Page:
Impact of Comorbid Psychiatric Disorders on Health Service Use and Prescribing Patterns
Our research has shown that adults with DDs, mental illness and addiction are more likely to use health services and use them repeatedly (Lin et al. 2016b). Primary care use, psychiatry use and ED use over a two-year period are more likely in adults with DDs and mental illness compared to adults with mental illness only, with frequent ED visits (five or more in two years) also being more common (Lunsky et al. 2012). Follow-up psychiatric care can be a problem; 42% of adults with DDs who had a psychiatric ED visit did not receive any outpatient follow-up in the month after their visit (Balogh et al. 2013), despite guidelines emphasizing its importance (Sullivan et al. 2011). Not only are hospitalizations and ED visits more common among those with DDs and a mental illness or addiction, but repeat admissions within 30 days of discharge are 1.7 times more likely compared to those with a mental illness or addiction only (Balogh et al. 2018). The issue of alternate level of care days in hospital when there is a psychiatric disorder combined with a DD has also been flagged as a concern (Lin et al. 2016b). Together, these findings suggest that interventions are needed to better meet the needs of this group, both within and outside of hospital.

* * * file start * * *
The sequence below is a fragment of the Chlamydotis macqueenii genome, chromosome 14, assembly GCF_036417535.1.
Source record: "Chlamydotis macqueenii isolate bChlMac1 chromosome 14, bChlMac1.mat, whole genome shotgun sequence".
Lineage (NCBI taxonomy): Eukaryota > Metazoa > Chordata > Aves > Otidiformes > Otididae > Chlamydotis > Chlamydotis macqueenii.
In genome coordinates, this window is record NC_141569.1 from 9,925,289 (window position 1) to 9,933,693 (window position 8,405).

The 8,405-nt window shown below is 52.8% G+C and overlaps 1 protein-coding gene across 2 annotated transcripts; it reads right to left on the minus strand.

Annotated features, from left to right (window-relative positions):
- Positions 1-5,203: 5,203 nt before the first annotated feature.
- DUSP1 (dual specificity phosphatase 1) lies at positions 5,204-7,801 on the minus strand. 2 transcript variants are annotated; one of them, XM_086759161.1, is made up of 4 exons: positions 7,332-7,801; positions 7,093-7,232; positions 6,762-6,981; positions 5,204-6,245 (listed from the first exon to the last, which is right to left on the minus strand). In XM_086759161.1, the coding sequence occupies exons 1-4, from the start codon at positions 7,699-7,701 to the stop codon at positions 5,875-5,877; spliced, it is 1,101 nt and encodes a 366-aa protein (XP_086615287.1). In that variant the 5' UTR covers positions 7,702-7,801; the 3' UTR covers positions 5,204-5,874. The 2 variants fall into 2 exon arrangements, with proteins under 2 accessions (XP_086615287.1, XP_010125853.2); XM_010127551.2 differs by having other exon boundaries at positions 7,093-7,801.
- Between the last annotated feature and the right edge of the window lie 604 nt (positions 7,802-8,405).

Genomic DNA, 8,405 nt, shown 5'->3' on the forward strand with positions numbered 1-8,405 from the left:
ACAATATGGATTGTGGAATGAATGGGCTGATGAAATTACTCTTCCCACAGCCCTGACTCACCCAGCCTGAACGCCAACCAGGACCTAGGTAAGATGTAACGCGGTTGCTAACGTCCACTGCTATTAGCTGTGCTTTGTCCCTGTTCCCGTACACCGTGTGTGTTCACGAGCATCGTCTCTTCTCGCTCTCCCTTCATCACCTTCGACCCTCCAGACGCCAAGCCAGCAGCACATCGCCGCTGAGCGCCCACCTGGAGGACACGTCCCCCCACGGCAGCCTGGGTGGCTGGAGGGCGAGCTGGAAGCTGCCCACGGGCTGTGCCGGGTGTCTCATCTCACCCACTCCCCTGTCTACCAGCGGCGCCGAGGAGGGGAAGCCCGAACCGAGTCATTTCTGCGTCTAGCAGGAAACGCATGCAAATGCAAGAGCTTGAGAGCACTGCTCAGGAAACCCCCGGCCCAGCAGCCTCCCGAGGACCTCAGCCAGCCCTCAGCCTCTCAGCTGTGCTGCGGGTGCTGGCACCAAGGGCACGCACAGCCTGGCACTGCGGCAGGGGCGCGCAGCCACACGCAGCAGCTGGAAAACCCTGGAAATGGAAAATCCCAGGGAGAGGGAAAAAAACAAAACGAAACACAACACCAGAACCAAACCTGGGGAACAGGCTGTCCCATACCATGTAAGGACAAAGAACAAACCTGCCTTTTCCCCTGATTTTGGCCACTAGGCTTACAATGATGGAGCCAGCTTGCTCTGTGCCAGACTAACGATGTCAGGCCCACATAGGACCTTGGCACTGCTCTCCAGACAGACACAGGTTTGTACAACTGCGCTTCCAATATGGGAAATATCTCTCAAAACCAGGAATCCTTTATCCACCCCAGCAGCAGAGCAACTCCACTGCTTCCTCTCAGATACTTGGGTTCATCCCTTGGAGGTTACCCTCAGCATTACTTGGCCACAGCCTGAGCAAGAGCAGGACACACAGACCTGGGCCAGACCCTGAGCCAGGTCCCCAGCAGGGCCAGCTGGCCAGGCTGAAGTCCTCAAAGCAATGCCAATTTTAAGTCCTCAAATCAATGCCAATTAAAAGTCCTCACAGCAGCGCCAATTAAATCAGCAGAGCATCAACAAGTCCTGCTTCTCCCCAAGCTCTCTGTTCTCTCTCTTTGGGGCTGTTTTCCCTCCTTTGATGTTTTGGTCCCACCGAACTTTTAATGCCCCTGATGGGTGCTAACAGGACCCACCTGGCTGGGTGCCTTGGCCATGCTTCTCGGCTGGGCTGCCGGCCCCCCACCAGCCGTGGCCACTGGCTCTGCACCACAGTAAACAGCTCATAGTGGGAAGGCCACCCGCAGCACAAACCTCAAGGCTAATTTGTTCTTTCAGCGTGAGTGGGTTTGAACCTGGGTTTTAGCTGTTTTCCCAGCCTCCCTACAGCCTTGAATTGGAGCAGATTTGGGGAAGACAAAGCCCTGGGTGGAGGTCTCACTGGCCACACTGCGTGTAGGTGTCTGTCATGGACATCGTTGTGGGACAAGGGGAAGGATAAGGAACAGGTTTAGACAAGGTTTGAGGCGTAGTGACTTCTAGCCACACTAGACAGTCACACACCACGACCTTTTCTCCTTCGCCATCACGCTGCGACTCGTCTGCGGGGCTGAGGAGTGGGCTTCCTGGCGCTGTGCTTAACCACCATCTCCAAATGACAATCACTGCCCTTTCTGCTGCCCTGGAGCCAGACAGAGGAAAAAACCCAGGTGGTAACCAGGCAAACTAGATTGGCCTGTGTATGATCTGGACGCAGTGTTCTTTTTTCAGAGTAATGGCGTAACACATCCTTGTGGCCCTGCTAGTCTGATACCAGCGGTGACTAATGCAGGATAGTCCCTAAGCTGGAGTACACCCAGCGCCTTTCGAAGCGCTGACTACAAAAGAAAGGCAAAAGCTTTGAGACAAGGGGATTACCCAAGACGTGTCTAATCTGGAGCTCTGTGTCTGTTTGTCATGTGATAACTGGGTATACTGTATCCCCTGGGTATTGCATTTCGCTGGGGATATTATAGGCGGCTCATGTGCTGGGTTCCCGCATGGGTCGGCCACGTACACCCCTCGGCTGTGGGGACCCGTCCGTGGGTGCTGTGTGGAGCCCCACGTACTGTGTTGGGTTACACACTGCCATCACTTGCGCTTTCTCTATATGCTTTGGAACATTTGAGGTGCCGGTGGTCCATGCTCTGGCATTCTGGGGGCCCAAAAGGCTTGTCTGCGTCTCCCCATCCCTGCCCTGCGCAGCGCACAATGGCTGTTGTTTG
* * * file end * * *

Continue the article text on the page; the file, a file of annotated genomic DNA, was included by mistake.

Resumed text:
Because the majority of adults with DDs receive income benefits through the Ontario Disability Support Plan (ODSP), patterns of medication use can be studied at the population level through the Ontario Drug Benefit claims database. The 2013 Atlas reported that adults with DDs and a comorbid psychiatric diagnosis were more likely to be dispensed five or more medications concurrently (29.4%) than adults with DDs and no mental illness diagnosis (13.4%). The three most commonly prescribed medication classes filled by ODSP recipients were psychotropic in nature, with antipsychotics being the most common (Cobigo et al. 2013). Follow-up research showed that over a six-year period, 39.2% of 51,881 adults with DDs filled at least one antipsychotic prescription (Lunsky et al. 2017). These rates were even higher in a subgroup of adults living in group home settings (56%). Forty per cent of adults with a filled antipsychotic prescription had a serious mental illness diagnosis, but 29% had no psychiatric diagnosis. The high rates of antipsychotic medications dispensed to this population are a major concern in Ontario and elsewhere. Future research can explore predictors of new prescriptions and the quality of medication monitoring more closely for antipsychotics as well as other psychotropic medications.